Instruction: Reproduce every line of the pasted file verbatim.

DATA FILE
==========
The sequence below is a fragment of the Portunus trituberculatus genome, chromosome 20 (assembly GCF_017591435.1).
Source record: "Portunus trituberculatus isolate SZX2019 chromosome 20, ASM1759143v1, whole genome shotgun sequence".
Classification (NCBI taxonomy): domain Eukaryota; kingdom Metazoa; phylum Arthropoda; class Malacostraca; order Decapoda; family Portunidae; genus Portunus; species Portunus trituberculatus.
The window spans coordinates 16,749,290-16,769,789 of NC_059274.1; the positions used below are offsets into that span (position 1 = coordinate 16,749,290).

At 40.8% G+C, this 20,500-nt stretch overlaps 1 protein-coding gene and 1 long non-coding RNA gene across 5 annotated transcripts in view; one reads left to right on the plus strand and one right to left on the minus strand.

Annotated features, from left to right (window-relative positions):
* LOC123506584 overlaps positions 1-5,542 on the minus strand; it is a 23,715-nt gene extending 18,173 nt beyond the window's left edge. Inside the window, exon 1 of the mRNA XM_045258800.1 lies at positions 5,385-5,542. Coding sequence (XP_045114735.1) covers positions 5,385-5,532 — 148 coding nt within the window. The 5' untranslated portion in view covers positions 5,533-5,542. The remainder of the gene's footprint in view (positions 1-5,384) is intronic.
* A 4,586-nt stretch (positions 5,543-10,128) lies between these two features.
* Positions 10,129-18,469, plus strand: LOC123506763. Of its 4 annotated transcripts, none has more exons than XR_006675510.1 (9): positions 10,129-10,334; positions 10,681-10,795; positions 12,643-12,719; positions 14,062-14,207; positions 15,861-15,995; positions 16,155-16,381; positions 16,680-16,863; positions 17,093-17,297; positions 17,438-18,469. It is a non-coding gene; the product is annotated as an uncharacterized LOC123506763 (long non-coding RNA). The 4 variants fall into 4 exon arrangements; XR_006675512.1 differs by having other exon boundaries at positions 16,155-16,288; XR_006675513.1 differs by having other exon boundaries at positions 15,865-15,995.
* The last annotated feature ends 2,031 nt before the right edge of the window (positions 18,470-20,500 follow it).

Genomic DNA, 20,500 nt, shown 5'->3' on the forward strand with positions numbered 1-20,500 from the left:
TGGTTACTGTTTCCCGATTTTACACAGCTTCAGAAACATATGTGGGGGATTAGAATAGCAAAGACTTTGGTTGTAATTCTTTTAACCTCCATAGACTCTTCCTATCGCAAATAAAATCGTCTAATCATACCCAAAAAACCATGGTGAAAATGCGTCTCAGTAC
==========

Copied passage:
The sequence below is a fragment of the Portunus trituberculatus genome, chromosome 20 (assembly GCF_017591435.1).
Source record: "Portunus trituberculatus isolate SZX2019 chromosome 20, ASM1759143v1, whole genome shotgun sequence".
Classification (NCBI taxonomy): domain Eukaryota; kingdom Metazoa; phylum Arthropoda; class Malacostraca; order Decapoda; family Portunidae; genus Portunus; species Portunus trituberculatus.
The window spans coordinates 16,749,290-16,769,789 of NC_059274.1; the positions used below are offsets into that span (position 1 = coordinate 16,749,290).

At 40.8% G+C, this 20,500-nt stretch overlaps 1 protein-coding gene and 1 long non-coding RNA gene across 5 annotated transcripts in view; one reads left to right on the plus strand and one right to left on the minus strand.

Annotated features, from left to right (window-relative positions):
* LOC123506584 overlaps positions 1-5,542 on the minus strand; it is a 23,715-nt gene extending 18,173 nt beyond the window's left edge. Inside the window, exon 1 of the mRNA XM_045258800.1 lies at positions 5,385-5,542. Coding sequence (XP_045114735.1) covers positions 5,385-5,532 — 148 coding nt within the window. The 5' untranslated portion in view covers positions 5,533-5,542. The remainder of the gene's footprint in view (positions 1-5,384) is intronic.
* A 4,586-nt stretch (positions 5,543-10,128) lies between these two features.
* Positions 10,129-18,469, plus strand: LOC123506763. Of its 4 annotated transcripts, none has more exons than XR_006675510.1 (9): positions 10,129-10,334; positions 10,681-10,795; positions 12,643-12,719; positions 14,062-14,207; positions 15,861-15,995; positions 16,155-16,381; positions 16,680-16,863; positions 17,093-17,297; positions 17,438-18,469. It is a non-coding gene; the product is annotated as an uncharacterized LOC123506763 (long non-coding RNA). The 4 variants fall into 4 exon arrangements; XR_006675512.1 differs by having other exon boundaries at positions 16,155-16,288; XR_006675513.1 differs by having other exon boundaries at positions 15,865-15,995.
* The last annotated feature ends 2,031 nt before the right edge of the window (positions 18,470-20,500 follow it).

Genomic DNA, 20,500 nt, shown 5'->3' on the forward strand with positions numbered 1-20,500 from the left:
TGGTTACTGTTTCCCGATTTTACACAGCTTCAGAAACATATGTGGGGGATTAGAATAGCAAAGACTTTGGTTGTAATTCTTTTAACCTCCATAGACTCTTCCTATCGCAAATAAAATCGTCTAATCATACCCAAAAAACCATGGTGAAAATGCGTCTCAGTAC